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Very Linear - No Henchmen... Not your mother's Carmen...
on April 20, 2008
For those of us who played the classic APPLE IIe version of "Where in the World is Carmen Sandiego?" this game is a far cry different than the original. In the original, and most of the remakes, the format was the same with a full selection of ten to twenty V.I.L.E. Henchmen, as well as Carmen herself. The format used a random selection system with an anonymous villain with random loot from around the world. The game-play was slightly repetitive, with nearly unlimited cases to play over and over, but still with a very addictive style - and fun!
The game being sold in this YELLOW jewel-case (AND the BLUE jewel-case that is a mirror image of the cover of the yellow one) is a modernized story arc that is very linear. The only villain is Carmen herself. There are six main cases which flow continuously into one another, without room for a pause. The seventh case is more of a comprehensive collection of all of the stolen artifacts from the previous six cases being bundled into a story wrap-up...
I played through this the first time and it only took about five hours from install to end credits. For kids, I am sure this simplified version can be fun, but once played to completion, it's kinda boring the second time around.
Sure, I may be well beyond the age market for this game, but I still enjoy the downloaded DOS version that is an exact replica of the APPLE IIe version of the original...
Overall, if you are looking for a cool game that reminds you of your own childhood, this is not the case for you.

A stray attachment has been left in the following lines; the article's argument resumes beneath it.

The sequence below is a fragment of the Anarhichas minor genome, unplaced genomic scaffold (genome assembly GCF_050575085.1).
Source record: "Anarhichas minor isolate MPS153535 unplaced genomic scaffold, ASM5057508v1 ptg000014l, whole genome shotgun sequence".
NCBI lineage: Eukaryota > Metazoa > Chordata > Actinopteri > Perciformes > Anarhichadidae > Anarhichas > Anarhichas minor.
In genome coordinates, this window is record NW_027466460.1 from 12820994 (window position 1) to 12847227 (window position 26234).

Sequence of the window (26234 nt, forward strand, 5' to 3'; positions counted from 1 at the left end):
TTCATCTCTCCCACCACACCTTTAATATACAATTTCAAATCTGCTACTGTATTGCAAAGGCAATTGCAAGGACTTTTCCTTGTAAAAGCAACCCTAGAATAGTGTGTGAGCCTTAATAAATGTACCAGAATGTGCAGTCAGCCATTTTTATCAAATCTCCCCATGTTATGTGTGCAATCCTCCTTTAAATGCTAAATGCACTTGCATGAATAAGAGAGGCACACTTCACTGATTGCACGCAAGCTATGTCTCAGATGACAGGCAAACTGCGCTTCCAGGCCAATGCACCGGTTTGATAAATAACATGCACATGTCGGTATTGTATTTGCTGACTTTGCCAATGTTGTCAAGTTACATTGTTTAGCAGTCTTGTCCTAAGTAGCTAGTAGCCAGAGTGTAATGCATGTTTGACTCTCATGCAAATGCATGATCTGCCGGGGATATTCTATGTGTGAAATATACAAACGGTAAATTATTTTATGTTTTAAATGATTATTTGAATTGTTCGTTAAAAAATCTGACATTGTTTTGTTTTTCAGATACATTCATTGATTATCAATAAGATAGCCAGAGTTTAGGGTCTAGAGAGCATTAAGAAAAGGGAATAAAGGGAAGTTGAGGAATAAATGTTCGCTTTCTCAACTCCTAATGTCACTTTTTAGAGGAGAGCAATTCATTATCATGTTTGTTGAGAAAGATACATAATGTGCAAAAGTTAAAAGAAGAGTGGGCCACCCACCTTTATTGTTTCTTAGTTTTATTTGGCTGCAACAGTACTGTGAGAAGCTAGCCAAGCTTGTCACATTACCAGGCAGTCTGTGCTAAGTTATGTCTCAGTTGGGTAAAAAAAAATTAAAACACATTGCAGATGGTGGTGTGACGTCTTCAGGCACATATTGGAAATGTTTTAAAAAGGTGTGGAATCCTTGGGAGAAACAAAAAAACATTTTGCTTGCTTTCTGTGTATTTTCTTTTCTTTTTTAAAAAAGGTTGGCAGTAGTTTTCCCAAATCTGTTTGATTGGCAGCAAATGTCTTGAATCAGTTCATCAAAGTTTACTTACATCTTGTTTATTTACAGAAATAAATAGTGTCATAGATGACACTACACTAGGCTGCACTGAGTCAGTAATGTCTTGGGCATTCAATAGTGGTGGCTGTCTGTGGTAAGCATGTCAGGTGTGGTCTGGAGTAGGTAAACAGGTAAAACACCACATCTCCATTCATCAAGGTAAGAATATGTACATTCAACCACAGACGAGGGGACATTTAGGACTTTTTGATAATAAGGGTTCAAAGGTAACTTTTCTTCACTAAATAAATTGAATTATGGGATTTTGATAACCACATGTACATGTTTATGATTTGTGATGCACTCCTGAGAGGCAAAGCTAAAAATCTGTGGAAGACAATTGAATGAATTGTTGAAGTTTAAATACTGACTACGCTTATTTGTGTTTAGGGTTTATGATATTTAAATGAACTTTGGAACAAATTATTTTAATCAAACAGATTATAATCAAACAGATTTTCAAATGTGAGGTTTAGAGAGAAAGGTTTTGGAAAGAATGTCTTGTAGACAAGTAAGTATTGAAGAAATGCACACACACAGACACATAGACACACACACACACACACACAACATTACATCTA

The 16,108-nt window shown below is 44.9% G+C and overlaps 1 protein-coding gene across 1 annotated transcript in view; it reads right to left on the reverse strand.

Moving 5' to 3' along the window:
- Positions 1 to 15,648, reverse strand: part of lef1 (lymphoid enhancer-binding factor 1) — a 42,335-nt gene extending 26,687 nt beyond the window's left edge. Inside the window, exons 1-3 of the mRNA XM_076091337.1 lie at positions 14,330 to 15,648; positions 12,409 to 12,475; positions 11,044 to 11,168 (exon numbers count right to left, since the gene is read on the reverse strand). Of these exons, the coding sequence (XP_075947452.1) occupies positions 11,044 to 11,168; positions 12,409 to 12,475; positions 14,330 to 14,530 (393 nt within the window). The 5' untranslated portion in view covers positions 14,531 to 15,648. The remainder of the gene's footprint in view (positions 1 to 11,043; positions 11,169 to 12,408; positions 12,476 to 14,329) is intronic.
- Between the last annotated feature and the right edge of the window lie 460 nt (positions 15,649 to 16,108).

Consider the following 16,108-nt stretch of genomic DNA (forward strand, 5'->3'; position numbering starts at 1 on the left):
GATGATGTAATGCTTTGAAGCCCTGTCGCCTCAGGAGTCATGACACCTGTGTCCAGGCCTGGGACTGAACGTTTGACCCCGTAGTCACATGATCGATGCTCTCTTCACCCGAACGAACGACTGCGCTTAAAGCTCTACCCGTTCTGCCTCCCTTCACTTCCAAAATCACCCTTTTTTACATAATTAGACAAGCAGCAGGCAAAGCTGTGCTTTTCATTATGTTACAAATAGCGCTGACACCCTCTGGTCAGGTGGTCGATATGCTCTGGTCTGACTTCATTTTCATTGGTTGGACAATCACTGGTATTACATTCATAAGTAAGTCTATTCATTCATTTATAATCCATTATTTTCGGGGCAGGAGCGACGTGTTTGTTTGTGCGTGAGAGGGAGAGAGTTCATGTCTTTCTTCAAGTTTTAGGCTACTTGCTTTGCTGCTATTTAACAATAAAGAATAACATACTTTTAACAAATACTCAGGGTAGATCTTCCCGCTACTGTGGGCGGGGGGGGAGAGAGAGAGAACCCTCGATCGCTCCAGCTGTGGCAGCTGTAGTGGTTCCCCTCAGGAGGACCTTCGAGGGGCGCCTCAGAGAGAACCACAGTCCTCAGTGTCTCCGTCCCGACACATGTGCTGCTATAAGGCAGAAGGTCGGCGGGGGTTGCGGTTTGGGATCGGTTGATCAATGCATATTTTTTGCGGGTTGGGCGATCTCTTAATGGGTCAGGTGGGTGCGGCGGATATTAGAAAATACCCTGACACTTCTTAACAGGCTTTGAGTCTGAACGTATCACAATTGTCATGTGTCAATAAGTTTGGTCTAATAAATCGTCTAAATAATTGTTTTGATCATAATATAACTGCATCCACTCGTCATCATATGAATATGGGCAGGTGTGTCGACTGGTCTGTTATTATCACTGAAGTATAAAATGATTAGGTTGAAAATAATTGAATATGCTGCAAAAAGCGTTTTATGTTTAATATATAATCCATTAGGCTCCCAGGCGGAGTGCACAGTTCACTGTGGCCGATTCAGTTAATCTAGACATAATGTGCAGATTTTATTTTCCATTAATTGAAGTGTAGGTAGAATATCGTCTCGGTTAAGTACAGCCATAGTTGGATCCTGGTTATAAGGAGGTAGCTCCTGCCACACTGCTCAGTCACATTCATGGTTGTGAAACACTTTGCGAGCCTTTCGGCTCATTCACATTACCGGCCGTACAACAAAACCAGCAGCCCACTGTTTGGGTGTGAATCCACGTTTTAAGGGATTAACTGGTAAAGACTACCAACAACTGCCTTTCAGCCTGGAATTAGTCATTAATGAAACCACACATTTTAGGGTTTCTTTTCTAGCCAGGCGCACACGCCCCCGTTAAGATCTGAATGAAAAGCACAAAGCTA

Try the versions in the GREEN box or the TAN colored box - anything by Broderbund is more like the original, and far superior.
As far as getting these to run in Windows XP, just make sure to turn on COMPATIBILITY mode for Windows 95,98,ME and you will be fine.
Essentially, each location is a still image with your two animated characters to the left and right of center. There are "hot spots" (like in Myst) that trigger one or the other of the characters to describe the scene or the country or city history or features.
Occasionally there are characters you can click on to hear details or give things to.
There are puzzles (about five in total) which you have to solve or gather the pieces to and arrange in a certain order....
Carmen may show up inside a doorway or after you click a hot spot, only to get away easily.
There are literally A FEW animated sequences in which your characters chase Carmen or watch things unfold, and a looped sequence for "the Chief" speaking to you from ACME HQ.
There are tools worn on the vest of the your characters and there is a cell phone that connects you with "The Chief" and that's about it.